Directed by Jon Turteltaub
Written by Lynn Siefert, Tommy Swerdlow, Michael Goldberg, and Michael Ritchie
Starring John Candy, Doug E. Doug, Malik Yoba, Leon Robinson, Rawle D. Lewis
Throughout my lifetime, there have been a number of heartbreaking deaths in popular culture. I won’t rank them in terms of least to most heartbreaking, for myriad reasons, but one of the saddest has always been John Candy passing away in 1994. I was sad about this at age 9 even though, looking at his filmography, I can’t imagine I would’ve seen most of the movies Candy was known for when he passed on. Certainly, I saw Home Alone and The Rescuers Down Under as a kid, but I didn’t see most of his movies—Canadian Bacon, Stripes, National Lampoon’s Vacation, and Planes, Trains, and Automobiles—until after he passed away. But even as a child, I recognized one of the many reasons why Candy was beloved by millions of people: his warmth as a performer.
Candy was able to fit as well in movies ostensibly targeted at kids—I say “ostensibly” because Home Alone and Uncle Buck have kids in them, but are a bit more mature than, say, Disney live-action movies—as well as raunch-filled comedies because of that warmth. He was the very picture of joviality in his movies, though few of those films delved into the often sad or dark undercurrents underneath. A notable and well-liked example is, of course, John Hughes’ best film by a country mile, Planes, Trains, and Automobiles, which works almost entirely in spite of Hughes’ script. Steve Martin and Candy have pitch-perfect chemistry in that film, and Candy sells, as best as he can, the switch to drama in the late going as well as the character’s more pathetic elements. Plain and simple, John Candy is the kind of performer the world is better off for having, even if the films he’s in aren’t always winners.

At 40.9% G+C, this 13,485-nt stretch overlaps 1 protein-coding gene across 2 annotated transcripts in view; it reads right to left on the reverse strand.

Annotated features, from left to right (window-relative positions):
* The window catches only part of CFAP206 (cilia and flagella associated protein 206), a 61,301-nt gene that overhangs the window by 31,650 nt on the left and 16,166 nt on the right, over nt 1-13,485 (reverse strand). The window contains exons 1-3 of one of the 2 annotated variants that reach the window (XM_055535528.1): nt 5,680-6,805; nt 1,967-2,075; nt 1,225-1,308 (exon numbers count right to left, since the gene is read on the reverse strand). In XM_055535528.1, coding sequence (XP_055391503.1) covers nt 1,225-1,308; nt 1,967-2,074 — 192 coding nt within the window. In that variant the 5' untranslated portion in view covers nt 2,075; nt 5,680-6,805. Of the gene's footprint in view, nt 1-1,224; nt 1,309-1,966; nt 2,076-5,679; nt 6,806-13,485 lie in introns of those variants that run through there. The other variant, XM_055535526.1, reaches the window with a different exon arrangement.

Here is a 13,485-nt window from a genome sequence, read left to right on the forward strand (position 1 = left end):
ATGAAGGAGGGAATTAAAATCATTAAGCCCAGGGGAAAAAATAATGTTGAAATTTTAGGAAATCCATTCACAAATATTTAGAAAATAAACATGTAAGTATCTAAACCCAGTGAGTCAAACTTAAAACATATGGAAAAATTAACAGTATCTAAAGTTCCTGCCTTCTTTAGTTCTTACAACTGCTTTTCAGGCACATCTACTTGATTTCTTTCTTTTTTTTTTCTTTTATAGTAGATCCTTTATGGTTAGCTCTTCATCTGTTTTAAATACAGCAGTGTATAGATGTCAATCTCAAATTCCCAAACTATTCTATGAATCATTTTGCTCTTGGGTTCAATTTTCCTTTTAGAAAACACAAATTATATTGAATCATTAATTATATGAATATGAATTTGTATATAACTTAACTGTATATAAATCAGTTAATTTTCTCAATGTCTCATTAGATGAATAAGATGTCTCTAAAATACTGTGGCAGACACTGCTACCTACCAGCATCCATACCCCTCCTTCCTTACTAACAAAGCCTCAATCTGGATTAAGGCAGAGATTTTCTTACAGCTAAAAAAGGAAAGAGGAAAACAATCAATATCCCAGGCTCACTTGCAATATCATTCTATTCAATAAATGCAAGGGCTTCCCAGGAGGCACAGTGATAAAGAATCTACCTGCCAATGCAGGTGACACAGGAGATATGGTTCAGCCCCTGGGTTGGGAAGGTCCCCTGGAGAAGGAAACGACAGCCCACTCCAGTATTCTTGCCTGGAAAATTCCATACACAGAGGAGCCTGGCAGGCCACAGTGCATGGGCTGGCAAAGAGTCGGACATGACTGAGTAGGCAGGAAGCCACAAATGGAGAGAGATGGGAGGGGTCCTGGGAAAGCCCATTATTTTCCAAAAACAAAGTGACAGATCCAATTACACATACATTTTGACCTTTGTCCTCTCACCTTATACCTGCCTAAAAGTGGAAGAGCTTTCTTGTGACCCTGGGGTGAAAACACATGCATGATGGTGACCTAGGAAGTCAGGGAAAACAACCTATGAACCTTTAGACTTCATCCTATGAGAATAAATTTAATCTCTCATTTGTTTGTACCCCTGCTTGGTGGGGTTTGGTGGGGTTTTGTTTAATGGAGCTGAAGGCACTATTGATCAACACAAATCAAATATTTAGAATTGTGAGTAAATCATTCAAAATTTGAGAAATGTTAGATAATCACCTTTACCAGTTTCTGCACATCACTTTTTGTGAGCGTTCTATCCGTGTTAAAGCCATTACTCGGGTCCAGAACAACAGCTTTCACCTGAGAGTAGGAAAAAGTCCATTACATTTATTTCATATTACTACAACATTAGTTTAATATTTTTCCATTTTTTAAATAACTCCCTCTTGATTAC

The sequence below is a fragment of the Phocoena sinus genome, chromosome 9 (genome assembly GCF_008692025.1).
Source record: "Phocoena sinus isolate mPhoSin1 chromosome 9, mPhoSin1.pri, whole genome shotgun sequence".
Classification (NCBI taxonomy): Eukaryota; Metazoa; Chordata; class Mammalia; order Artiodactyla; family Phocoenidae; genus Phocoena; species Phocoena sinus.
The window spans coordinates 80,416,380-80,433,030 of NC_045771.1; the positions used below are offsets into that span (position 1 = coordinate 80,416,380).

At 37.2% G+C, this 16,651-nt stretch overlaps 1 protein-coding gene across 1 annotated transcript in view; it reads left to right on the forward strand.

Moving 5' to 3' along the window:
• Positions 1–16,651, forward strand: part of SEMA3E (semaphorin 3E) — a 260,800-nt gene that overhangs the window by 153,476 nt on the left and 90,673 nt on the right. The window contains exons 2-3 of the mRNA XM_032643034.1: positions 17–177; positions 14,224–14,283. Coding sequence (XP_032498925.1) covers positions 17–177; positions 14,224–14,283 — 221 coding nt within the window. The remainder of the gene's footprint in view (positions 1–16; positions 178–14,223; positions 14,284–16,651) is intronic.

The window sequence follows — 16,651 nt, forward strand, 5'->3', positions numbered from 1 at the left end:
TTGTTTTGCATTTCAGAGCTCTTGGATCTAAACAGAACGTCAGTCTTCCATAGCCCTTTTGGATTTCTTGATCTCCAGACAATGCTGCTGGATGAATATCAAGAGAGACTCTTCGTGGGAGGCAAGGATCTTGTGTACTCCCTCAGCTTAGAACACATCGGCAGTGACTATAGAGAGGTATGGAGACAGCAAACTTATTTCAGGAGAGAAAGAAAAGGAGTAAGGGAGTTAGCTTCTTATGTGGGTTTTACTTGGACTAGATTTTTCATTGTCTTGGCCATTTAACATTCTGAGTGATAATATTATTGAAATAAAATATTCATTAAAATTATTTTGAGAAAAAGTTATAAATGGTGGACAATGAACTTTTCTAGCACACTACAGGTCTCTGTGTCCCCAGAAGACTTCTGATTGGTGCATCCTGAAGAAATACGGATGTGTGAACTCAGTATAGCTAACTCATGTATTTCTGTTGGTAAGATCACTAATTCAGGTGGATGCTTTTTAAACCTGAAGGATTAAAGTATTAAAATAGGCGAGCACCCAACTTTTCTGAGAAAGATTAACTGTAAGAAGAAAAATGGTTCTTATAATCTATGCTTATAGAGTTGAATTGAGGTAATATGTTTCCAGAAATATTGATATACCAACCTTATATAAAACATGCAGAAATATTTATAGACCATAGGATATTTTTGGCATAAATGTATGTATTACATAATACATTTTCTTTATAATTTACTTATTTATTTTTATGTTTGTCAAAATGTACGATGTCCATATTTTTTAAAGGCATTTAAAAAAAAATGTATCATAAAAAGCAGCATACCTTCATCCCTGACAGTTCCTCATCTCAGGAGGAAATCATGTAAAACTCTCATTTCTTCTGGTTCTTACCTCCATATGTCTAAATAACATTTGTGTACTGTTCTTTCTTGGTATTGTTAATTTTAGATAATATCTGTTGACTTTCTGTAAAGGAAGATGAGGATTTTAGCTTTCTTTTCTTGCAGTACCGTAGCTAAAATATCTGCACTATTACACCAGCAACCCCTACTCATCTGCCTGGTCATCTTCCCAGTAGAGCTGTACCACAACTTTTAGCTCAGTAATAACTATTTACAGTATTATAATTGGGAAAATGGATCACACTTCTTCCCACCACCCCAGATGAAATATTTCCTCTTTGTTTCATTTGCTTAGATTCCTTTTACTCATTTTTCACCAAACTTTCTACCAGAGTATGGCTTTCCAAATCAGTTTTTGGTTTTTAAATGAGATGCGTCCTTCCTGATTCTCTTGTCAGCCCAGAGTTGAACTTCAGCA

And Cool Runnings isn’t exactly a winner, but it coasts by with charm to spare. I hadn’t seen this in nearly 20 years, since it came out in 1993, but was pleasantly surprised by the first hour, if not the entire film. Though there are aspects that clearly remind the audience that yes, you are watching a Walt Disney Pictures film—some of the character names are intentionally cutesy, and Doug E. Doug might as well be named Comic Relief—it’s not overly childish or immature. The film plays extremely fast and loose with real life—the basic concept of a Jamaican bobsledding team going to the 1988 Olympics to compete is accurate, but that’s about it—but the first two acts of the movie are enjoyable and pleasant enough, thanks in no small part to Candy’s performance as the team’s unlikely coach.